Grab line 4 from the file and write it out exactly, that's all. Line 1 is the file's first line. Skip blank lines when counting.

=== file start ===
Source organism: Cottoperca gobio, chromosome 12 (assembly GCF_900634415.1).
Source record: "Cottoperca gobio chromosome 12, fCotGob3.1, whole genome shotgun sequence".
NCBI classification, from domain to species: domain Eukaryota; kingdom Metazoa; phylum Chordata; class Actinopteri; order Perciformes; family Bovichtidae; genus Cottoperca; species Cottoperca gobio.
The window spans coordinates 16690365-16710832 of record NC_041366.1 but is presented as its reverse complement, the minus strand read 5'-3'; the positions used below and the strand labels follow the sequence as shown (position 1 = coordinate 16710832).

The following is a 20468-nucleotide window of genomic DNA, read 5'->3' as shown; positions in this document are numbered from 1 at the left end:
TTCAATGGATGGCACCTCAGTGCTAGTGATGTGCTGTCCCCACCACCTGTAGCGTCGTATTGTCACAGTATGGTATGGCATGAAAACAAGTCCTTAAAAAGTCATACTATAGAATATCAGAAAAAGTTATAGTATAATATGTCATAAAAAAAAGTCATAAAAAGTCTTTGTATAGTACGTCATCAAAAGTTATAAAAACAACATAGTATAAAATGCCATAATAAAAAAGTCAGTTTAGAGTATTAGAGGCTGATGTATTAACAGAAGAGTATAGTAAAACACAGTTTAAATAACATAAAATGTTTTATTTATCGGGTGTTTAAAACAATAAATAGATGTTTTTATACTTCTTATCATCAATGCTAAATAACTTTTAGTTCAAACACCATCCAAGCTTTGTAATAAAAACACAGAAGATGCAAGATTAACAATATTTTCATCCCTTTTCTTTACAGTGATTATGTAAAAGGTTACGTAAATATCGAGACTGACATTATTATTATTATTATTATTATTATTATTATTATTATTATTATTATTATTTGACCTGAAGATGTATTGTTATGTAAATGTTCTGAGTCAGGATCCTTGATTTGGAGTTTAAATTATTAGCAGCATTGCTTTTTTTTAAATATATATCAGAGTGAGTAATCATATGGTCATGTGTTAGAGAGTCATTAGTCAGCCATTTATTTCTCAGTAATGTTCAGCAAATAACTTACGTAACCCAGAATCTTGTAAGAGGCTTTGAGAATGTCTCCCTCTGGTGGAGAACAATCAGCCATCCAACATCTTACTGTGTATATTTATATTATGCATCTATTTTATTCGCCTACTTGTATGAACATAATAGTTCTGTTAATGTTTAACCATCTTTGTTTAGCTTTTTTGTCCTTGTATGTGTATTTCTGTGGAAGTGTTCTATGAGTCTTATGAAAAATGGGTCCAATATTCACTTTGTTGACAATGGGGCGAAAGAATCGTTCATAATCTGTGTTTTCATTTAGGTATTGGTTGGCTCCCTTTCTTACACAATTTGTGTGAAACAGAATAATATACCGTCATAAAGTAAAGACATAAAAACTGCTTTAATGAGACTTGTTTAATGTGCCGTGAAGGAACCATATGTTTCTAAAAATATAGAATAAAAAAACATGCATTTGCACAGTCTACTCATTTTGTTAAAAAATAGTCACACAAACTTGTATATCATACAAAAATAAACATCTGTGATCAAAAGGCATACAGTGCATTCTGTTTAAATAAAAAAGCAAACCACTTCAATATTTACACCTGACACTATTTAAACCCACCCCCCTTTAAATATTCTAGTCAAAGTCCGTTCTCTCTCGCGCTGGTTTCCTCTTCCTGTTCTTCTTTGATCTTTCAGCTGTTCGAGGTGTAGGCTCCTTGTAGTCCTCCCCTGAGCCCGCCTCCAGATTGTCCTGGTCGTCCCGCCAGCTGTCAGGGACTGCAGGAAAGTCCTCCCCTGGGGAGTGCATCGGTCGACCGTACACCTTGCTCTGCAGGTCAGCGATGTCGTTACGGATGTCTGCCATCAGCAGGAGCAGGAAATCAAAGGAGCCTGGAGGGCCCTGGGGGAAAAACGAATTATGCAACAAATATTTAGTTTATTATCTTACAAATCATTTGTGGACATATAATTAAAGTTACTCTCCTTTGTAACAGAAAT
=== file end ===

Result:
The window spans coordinates 16690365-16710832 of record NC_041366.1 but is presented as its reverse complement, the minus strand read 5'-3'; the positions used below and the strand labels follow the sequence as shown (position 1 = coordinate 16710832).